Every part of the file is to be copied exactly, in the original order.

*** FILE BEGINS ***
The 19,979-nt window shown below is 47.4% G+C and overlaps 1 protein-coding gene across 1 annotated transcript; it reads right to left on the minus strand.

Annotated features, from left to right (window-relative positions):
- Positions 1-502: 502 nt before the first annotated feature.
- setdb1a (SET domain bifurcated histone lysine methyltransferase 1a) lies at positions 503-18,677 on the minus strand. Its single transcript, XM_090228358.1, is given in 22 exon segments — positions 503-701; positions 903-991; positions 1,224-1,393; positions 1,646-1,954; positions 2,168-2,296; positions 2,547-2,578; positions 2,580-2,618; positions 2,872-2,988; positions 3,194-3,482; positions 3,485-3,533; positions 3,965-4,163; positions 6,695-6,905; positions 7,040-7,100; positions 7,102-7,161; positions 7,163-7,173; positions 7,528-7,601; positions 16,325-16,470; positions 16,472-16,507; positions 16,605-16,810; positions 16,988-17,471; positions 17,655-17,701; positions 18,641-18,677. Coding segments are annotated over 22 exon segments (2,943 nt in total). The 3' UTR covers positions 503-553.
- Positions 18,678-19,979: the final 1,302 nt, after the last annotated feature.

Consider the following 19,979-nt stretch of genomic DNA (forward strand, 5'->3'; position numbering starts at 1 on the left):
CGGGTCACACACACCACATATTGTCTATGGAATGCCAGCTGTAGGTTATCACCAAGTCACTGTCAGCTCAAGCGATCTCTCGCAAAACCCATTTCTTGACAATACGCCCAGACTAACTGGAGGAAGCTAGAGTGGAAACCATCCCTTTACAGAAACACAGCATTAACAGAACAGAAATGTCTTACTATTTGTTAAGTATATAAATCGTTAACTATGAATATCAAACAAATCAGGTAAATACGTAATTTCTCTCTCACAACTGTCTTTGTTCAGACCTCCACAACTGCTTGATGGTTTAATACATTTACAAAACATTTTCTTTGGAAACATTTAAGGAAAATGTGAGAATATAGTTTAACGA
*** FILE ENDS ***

The 19,979-nt window shown below is 47.4% G+C and overlaps 1 protein-coding gene across 1 annotated transcript; it reads right to left on the minus strand.

Annotated features, from left to right (window-relative positions):
- Positions 1-502: 502 nt before the first annotated feature.
- setdb1a (SET domain bifurcated histone lysine methyltransferase 1a) lies at positions 503-18,677 on the minus strand. Its single transcript, XM_090228358.1, is given in 22 exon segments — positions 503-701; positions 903-991; positions 1,224-1,393; positions 1,646-1,954; positions 2,168-2,296; positions 2,547-2,578; positions 2,580-2,618; positions 2,872-2,988; positions 3,194-3,482; positions 3,485-3,533; positions 3,965-4,163; positions 6,695-6,905; positions 7,040-7,100; positions 7,102-7,161; positions 7,163-7,173; positions 7,528-7,601; positions 16,325-16,470; positions 16,472-16,507; positions 16,605-16,810; positions 16,988-17,471; positions 17,655-17,701; positions 18,641-18,677. Coding segments are annotated over 22 exon segments (2,943 nt in total). The 3' UTR covers positions 503-553.
- Positions 18,678-19,979: the final 1,302 nt, after the last annotated feature.

Consider the following 19,979-nt stretch of genomic DNA (forward strand, 5'->3'; position numbering starts at 1 on the left):
CGGGTCACACACACCACATATTGTCTATGGAATGCCAGCTGTAGGTTATCACCAAGTCACTGTCAGCTCAAGCGATCTCTCGCAAAACCCATTTCTTGACAATACGCCCAGACTAACTGGAGGAAGCTAGAGTGGAAACCATCCCTTTACAGAAACACAGCATTAACAGAACAGAAATGTCTTACTATTTGTTAAGTATATAAATCGTTAACTATGAATATCAAACAAATCAGGTAAATACGTAATTTCTCTCTCACAACTGTCTTTGTTCAGACCTCCACAACTGCTTGATGGTTTAATACATTTACAAAACATTTTCTTTGGAAACATTTAAGGAAAATGTGAGAATATAGTTTAACGA